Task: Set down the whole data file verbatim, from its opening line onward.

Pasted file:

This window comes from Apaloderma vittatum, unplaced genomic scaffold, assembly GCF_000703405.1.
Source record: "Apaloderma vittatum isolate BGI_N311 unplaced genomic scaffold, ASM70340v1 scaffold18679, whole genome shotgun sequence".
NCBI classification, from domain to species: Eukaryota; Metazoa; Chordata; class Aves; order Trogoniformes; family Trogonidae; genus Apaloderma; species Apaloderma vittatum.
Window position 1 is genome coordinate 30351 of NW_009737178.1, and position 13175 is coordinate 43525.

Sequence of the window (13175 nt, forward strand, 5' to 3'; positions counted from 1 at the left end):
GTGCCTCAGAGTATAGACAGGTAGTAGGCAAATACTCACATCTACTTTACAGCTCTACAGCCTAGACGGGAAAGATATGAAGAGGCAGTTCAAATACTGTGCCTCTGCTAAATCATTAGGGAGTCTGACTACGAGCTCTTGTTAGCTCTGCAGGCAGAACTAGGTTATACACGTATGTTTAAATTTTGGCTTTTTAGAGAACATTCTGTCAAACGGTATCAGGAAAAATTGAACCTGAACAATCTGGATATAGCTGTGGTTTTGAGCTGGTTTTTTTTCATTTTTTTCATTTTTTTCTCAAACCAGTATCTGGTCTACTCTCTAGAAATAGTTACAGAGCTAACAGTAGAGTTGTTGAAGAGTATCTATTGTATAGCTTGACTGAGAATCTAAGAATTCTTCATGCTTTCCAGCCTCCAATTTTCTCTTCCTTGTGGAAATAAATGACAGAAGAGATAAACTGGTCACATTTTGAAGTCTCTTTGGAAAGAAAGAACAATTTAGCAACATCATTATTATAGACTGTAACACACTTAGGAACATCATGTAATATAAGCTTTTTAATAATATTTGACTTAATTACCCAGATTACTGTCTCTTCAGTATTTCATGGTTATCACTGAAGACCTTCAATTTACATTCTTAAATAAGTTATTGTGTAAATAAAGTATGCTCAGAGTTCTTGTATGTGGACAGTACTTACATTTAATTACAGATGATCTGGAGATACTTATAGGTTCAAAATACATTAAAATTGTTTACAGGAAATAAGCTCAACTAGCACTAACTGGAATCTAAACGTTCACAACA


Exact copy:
This window comes from Apaloderma vittatum, unplaced genomic scaffold, assembly GCF_000703405.1.
Source record: "Apaloderma vittatum isolate BGI_N311 unplaced genomic scaffold, ASM70340v1 scaffold18679, whole genome shotgun sequence".
NCBI classification, from domain to species: Eukaryota; Metazoa; Chordata; class Aves; order Trogoniformes; family Trogonidae; genus Apaloderma; species Apaloderma vittatum.
Window position 1 is genome coordinate 30351 of NW_009737178.1, and position 13175 is coordinate 43525.

Sequence of the window (13175 nt, forward strand, 5' to 3'; positions counted from 1 at the left end):
GTGCCTCAGAGTATAGACAGGTAGTAGGCAAATACTCACATCTACTTTACAGCTCTACAGCCTAGACGGGAAAGATATGAAGAGGCAGTTCAAATACTGTGCCTCTGCTAAATCATTAGGGAGTCTGACTACGAGCTCTTGTTAGCTCTGCAGGCAGAACTAGGTTATACACGTATGTTTAAATTTTGGCTTTTTAGAGAACATTCTGTCAAACGGTATCAGGAAAAATTGAACCTGAACAATCTGGATATAGCTGTGGTTTTGAGCTGGTTTTTTTTCATTTTTTTCATTTTTTTCTCAAACCAGTATCTGGTCTACTCTCTAGAAATAGTTACAGAGCTAACAGTAGAGTTGTTGAAGAGTATCTATTGTATAGCTTGACTGAGAATCTAAGAATTCTTCATGCTTTCCAGCCTCCAATTTTCTCTTCCTTGTGGAAATAAATGACAGAAGAGATAAACTGGTCACATTTTGAAGTCTCTTTGGAAAGAAAGAACAATTTAGCAACATCATTATTATAGACTGTAACACACTTAGGAACATCATGTAATATAAGCTTTTTAATAATATTTGACTTAATTACCCAGATTACTGTCTCTTCAGTATTTCATGGTTATCACTGAAGACCTTCAATTTACATTCTTAAATAAGTTATTGTGTAAATAAAGTATGCTCAGAGTTCTTGTATGTGGACAGTACTTACATTTAATTACAGATGATCTGGAGATACTTATAGGTTCAAAATACATTAAAATTGTTTACAGGAAATAAGCTCAACTAGCACTAACTGGAATCTAAACGTTCACAACA